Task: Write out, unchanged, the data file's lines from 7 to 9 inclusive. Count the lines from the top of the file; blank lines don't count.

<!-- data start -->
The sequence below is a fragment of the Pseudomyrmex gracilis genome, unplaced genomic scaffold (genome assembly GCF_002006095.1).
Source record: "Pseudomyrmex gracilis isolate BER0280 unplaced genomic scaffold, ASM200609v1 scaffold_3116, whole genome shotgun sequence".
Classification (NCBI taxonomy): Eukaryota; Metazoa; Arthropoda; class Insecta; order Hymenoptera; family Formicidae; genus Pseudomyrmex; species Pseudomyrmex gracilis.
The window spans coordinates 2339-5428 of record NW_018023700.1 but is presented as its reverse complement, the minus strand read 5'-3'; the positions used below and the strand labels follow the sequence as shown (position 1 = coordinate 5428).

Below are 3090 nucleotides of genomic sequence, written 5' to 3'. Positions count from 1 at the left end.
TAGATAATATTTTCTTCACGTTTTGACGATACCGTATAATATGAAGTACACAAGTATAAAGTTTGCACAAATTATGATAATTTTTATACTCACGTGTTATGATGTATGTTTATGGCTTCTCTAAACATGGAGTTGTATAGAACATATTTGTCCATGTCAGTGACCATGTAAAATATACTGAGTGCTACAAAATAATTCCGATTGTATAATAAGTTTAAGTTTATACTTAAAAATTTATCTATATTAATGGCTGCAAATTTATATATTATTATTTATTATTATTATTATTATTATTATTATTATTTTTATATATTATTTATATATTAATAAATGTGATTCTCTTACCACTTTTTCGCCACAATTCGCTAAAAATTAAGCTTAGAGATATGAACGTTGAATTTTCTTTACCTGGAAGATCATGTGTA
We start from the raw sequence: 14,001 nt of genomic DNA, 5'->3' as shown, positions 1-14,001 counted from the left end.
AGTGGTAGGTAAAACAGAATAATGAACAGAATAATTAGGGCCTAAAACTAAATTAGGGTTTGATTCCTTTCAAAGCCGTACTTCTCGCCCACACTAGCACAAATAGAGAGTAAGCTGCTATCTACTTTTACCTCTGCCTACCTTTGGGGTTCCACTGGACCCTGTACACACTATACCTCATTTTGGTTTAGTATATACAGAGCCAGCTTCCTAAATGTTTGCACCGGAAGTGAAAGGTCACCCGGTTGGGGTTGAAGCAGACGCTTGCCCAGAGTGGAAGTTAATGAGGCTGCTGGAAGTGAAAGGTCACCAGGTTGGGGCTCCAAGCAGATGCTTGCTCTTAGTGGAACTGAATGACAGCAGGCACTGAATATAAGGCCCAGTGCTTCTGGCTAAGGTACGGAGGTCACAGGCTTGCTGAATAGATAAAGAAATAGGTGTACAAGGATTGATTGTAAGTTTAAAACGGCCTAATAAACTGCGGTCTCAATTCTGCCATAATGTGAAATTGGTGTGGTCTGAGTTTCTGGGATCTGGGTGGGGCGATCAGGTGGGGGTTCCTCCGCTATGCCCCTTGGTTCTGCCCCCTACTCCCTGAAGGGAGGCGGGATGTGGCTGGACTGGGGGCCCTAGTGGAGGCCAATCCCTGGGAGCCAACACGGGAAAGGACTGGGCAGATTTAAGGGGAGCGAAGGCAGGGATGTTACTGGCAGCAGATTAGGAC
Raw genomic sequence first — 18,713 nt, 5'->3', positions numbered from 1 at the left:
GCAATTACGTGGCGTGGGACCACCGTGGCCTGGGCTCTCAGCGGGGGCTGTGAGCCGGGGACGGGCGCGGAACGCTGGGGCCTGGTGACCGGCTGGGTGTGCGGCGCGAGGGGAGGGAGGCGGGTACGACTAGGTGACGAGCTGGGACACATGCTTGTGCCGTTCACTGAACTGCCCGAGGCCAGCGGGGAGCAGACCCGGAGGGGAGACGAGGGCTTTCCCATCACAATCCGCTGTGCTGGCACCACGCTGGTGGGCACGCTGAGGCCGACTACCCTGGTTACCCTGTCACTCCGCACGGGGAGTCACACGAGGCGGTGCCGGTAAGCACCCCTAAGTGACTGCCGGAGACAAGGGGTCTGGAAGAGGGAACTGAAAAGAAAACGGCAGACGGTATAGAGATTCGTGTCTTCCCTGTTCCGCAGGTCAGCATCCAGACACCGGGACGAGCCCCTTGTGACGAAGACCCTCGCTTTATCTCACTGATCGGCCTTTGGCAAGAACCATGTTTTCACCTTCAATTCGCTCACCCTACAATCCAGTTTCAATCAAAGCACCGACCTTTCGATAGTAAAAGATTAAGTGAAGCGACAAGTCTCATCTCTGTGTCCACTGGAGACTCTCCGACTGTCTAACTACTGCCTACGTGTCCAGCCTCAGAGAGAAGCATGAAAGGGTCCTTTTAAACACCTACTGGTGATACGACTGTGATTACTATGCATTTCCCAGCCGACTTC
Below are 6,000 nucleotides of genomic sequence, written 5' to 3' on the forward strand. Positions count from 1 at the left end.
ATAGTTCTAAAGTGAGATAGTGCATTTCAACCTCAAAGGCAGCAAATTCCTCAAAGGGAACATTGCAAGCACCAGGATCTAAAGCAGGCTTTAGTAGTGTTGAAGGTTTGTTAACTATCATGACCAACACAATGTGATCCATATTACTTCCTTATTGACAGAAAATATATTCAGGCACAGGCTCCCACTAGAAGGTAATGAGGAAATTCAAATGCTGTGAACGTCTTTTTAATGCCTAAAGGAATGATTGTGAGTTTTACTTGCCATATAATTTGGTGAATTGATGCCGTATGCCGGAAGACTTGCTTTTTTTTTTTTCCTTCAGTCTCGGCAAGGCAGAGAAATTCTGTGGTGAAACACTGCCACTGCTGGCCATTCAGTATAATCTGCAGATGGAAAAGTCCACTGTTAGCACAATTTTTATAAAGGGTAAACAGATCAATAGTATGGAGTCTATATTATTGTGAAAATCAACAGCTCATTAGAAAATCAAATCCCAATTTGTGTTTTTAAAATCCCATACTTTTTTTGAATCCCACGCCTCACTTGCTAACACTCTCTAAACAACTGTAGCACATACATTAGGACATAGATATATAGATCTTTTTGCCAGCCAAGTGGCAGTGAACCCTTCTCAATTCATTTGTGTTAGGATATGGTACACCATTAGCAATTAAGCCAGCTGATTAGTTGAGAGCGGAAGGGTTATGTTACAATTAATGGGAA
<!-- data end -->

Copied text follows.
We start from the raw sequence: 14,001 nt of genomic DNA, 5'->3' as shown, positions 1-14,001 counted from the left end.
AGTGGTAGGTAAAACAGAATAATGAACAGAATAATTAGGGCCTAAAACTAAATTAGGGTTTGATTCCTTTCAAAGCCGTACTTCTCGCCCACACTAGCACAAATAGAGAGTAAGCTGCTATCTACTTTTACCTCTGCCTACCTTTGGGGTTCCACTGGACCCTGTACACACTATACCTCATTTTGGTTTAGTATATACAGAGCCAGCTTCCTAAATGTTTGCACCGGAAGTGAAAGGTCACCCGGTTGGGGTTGAAGCAGACGCTTGCCCAGAGTGGAAGTTAATGAGGCTGCTGGAAGTGAAAGGTCACCAGGTTGGGGCTCCAAGCAGATGCTTGCTCTTAGTGGAACTGAATGACAGCAGGCACTGAATATAAGGCCCAGTGCTTCTGGCTAAGGTACGGAGGTCACAGGCTTGCTGAATAGATAAAGAAATAGGTGTACAAGGATTGATTGTAAGTTTAAAACGGCCTAATAAACTGCGGTCTCAATTCTGCCATAATGTGAAATTGGTGTGGTCTGAGTTTCTGGGATCTGGGTGGGGCGATCAGGTGGGGGTTCCTCCGCTATGCCCCTTGGTTCTGCCCCCTACTCCCTGAAGGGAGGCGGGATGTGGCTGGACTGGGGGCCCTAGTGGAGGCCAATCCCTGGGAGCCAACACGGGAAAGGACTGGGCAGATTTAAGGGGAGCGAAGGCAGGGATGTTACTGGCAGCAGATTAGGAC
Raw genomic sequence first — 18,713 nt, 5'->3', positions numbered from 1 at the left: